Iceland has become an emerging tourist destination with amazing places to visit, explore and experience. And it seems logical when you look at its charms: a moderate climate that allows one to escape the rigors of summer, its natural attractions, the feeling of being on the edge of the world and, above all, a generally hospitable and tolerant population. It is definitely a different destination to take into account.
Here are the 12 amazing places that you must visit on your trip to Iceland:
The Blue Lagoon
The Blue Lagoon is a hot spring lagoon and one of the most popular tourist attractions in Iceland. You can reach this geothermal spa from Reikaivik, which is only 40 km from the capital. The waters maintain a temperature of between 37 and 39 degrees Celsius, perfect for taking a revitalizing bath. In addition, they are rich in properties. The mud here is rich in sulfur and silica and also beneficial for the skin. Also, is there anything better than taking a hot bath while surrounded by this exuberant nature?
Geysers: Haukadalur Valley
Geysers are a natural phenomenon for which Iceland is most famous. A good idea to witness this breathtaking spectacle is to go to Haukadalur Valley, where geysers are located. Geysir geyser, known as the “father of geysers” since his name is generically given because of this natural phenomenon and although dormant for some years, this valley is home to other active geysers, such as Stokkur. On the other hand, this valley also has some wonderful thermal pools where, if you wish, you can take a bath.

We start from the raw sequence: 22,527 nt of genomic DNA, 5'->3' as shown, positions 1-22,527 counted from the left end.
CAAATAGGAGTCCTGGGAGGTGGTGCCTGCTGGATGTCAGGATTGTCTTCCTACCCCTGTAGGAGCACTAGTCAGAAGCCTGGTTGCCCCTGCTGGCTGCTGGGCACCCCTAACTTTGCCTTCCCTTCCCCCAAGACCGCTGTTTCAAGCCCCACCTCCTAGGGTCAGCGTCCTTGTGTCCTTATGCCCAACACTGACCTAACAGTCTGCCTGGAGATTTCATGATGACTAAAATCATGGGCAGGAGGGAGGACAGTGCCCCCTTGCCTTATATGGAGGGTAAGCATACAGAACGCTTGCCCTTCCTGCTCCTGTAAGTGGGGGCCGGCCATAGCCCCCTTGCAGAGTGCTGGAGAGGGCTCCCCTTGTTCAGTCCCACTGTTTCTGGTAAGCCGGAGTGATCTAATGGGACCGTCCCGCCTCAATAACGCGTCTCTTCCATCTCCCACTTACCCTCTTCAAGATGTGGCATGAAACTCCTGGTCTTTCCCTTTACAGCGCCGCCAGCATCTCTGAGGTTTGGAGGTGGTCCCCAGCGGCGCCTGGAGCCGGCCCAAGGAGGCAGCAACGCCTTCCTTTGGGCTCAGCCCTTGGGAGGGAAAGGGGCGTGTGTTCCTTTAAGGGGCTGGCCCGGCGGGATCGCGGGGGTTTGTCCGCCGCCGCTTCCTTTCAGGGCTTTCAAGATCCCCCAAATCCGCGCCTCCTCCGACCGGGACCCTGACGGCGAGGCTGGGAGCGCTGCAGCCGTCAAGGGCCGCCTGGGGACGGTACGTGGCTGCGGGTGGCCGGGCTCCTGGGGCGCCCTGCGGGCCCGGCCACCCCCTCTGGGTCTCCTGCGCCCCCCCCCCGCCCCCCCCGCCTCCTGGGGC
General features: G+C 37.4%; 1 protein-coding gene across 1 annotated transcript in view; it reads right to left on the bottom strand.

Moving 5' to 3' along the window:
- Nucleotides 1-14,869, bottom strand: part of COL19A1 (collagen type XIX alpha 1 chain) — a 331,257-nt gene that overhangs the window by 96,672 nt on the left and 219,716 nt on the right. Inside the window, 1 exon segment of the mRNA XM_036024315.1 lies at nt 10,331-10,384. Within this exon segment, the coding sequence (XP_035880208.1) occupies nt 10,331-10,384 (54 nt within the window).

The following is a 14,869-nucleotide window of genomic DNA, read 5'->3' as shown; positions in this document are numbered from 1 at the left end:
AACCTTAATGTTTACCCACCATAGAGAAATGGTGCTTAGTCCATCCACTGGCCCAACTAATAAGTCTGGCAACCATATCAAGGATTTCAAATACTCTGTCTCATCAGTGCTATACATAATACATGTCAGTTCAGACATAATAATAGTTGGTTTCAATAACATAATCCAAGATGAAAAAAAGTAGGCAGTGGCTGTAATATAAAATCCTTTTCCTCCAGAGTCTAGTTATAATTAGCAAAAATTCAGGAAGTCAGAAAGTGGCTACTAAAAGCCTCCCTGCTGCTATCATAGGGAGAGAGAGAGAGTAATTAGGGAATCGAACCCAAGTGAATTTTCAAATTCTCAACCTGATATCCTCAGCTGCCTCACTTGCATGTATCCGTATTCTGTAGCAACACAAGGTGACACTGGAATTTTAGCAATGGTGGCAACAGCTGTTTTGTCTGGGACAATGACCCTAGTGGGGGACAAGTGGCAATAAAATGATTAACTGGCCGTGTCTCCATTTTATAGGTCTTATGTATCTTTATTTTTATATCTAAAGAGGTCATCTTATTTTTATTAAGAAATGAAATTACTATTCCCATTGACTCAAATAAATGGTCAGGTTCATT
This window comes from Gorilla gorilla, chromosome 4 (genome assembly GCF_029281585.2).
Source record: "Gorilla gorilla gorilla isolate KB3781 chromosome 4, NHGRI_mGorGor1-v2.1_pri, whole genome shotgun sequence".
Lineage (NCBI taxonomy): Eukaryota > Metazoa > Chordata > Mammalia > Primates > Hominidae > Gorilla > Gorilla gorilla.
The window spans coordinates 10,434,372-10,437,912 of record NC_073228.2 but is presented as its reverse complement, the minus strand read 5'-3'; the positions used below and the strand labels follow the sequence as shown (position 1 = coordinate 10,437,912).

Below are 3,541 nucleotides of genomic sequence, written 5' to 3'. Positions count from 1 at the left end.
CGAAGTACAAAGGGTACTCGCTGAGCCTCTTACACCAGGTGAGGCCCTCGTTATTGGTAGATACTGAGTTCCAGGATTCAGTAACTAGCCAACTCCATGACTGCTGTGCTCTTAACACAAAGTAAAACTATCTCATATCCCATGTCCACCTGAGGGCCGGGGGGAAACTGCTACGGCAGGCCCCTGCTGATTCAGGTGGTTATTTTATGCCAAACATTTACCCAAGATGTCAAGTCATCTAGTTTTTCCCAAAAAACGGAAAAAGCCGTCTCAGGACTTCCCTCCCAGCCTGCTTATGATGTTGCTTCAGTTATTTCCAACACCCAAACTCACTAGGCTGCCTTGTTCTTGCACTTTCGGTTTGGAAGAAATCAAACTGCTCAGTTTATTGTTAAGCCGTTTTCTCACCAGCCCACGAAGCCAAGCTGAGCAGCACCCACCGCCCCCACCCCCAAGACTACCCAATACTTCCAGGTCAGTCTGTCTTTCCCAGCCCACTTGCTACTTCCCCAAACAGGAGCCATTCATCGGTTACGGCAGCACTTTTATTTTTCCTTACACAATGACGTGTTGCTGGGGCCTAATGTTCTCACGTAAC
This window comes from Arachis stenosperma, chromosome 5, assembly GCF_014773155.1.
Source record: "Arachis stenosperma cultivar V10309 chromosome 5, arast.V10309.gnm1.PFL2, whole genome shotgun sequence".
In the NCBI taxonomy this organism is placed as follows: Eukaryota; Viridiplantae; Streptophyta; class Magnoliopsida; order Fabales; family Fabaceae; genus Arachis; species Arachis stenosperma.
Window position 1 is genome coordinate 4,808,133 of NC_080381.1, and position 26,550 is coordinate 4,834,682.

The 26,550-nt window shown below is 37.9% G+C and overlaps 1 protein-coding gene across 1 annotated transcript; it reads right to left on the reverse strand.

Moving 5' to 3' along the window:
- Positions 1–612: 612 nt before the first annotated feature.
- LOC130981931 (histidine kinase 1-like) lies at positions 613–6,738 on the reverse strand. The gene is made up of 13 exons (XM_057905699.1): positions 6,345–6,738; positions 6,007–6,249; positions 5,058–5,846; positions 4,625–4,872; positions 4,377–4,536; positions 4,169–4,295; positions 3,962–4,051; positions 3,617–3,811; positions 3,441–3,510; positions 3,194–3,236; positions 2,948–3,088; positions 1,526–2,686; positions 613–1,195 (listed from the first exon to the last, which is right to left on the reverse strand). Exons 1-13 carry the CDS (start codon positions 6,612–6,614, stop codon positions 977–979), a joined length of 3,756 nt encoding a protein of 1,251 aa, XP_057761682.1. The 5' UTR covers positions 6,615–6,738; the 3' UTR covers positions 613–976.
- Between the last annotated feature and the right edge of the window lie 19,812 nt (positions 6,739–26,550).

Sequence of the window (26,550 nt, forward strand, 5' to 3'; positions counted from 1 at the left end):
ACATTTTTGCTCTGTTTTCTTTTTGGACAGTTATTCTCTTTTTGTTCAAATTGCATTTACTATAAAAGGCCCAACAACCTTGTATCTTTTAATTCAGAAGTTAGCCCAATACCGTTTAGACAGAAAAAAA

This natural wonder is located in the southwest of the island at the Skaftafell National Park. It is a waterfall surrounded by hexagonal columns of basalt rock. They are formations common to places of volcanic origin. They are not the only basalt formations in Iceland; in fact, if Svartifoss has given you enough, you can always visit the basalt columns of Reynisfjara.
The Golden Circle
Or Gullni Hringurinn, whichever you prefer. In any case, the one known as the Golden Circle is one of those obligatory visits. It encompasses three of Iceland’s most impressive natural sites: the Gullfoss waterfall, the Haukadalur valley and the Thingvellir national park. And, best of all, you can reach them shortly from Reykjavík, in approximately 53 minutes by car.
La Cascada Dettifoss
It is yet another island’s natural spectacles that you cannot miss. Dettifoss is an impressive waterfall located in the north of the island, about 550 km from the capital (or what is the same, 7 hours by car). If you like the overwhelming beauty of nature unleashed, this waterfall will captivate you; And if you’re into science fiction movies, too: the first scene of Ridley Scott’s Prometheus was shot here.
The Northern Lights are one of Iceland’s main attractions. The time when they occur most often is in winter. There are several tourist tours to see auroras, called aurora-hunters, and frequently organized in the middle of nature. They are the ideal space to see them since visibility is better than in urban centers. However, you should know that in winter the Northern Lights can even be seen from Reykjavik itself.